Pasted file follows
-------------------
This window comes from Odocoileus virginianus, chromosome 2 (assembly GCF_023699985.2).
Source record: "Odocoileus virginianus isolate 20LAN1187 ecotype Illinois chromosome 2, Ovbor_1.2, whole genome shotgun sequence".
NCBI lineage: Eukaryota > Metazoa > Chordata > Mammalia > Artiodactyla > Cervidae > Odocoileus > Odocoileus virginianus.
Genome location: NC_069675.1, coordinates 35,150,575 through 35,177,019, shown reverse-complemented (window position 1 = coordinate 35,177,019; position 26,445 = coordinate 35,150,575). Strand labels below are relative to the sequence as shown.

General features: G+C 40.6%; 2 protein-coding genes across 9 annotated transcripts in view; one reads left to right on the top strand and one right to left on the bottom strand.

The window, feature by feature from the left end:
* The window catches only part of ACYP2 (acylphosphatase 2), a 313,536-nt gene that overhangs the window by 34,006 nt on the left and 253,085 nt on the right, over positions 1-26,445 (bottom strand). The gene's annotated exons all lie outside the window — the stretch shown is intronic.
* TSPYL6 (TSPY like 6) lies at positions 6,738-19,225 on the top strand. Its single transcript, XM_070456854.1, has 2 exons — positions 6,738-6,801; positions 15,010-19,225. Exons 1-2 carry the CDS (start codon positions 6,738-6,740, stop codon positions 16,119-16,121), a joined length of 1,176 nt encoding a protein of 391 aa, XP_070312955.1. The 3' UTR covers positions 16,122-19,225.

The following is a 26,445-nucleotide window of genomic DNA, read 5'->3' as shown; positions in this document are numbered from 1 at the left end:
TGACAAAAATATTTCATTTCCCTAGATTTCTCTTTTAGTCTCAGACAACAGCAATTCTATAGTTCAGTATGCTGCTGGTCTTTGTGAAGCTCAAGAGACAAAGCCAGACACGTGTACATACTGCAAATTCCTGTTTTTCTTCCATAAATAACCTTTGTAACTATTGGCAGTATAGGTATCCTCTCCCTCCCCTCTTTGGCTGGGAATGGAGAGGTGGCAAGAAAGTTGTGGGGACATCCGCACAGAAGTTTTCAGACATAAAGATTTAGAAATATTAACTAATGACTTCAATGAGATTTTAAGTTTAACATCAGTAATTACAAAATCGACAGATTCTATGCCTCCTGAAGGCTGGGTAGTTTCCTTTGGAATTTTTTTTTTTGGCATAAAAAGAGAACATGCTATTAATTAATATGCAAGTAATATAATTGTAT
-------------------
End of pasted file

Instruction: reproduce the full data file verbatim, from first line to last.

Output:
This window comes from Odocoileus virginianus, chromosome 2 (assembly GCF_023699985.2).
Source record: "Odocoileus virginianus isolate 20LAN1187 ecotype Illinois chromosome 2, Ovbor_1.2, whole genome shotgun sequence".
NCBI lineage: Eukaryota > Metazoa > Chordata > Mammalia > Artiodactyla > Cervidae > Odocoileus > Odocoileus virginianus.
Genome location: NC_069675.1, coordinates 35,150,575 through 35,177,019, shown reverse-complemented (window position 1 = coordinate 35,177,019; position 26,445 = coordinate 35,150,575). Strand labels below are relative to the sequence as shown.

General features: G+C 40.6%; 2 protein-coding genes across 9 annotated transcripts in view; one reads left to right on the top strand and one right to left on the bottom strand.

The window, feature by feature from the left end:
* The window catches only part of ACYP2 (acylphosphatase 2), a 313,536-nt gene that overhangs the window by 34,006 nt on the left and 253,085 nt on the right, over positions 1-26,445 (bottom strand). The gene's annotated exons all lie outside the window — the stretch shown is intronic.
* TSPYL6 (TSPY like 6) lies at positions 6,738-19,225 on the top strand. Its single transcript, XM_070456854.1, has 2 exons — positions 6,738-6,801; positions 15,010-19,225. Exons 1-2 carry the CDS (start codon positions 6,738-6,740, stop codon positions 16,119-16,121), a joined length of 1,176 nt encoding a protein of 391 aa, XP_070312955.1. The 3' UTR covers positions 16,122-19,225.

The following is a 26,445-nucleotide window of genomic DNA, read 5'->3' as shown; positions in this document are numbered from 1 at the left end:
TGACAAAAATATTTCATTTCCCTAGATTTCTCTTTTAGTCTCAGACAACAGCAATTCTATAGTTCAGTATGCTGCTGGTCTTTGTGAAGCTCAAGAGACAAAGCCAGACACGTGTACATACTGCAAATTCCTGTTTTTCTTCCATAAATAACCTTTGTAACTATTGGCAGTATAGGTATCCTCTCCCTCCCCTCTTTGGCTGGGAATGGAGAGGTGGCAAGAAAGTTGTGGGGACATCCGCACAGAAGTTTTCAGACATAAAGATTTAGAAATATTAACTAATGACTTCAATGAGATTTTAAGTTTAACATCAGTAATTACAAAATCGACAGATTCTATGCCTCCTGAAGGCTGGGTAGTTTCCTTTGGAATTTTTTTTTTTGGCATAAAAAGAGAACATGCTATTAATTAATATGCAAGTAATATAATTGTAT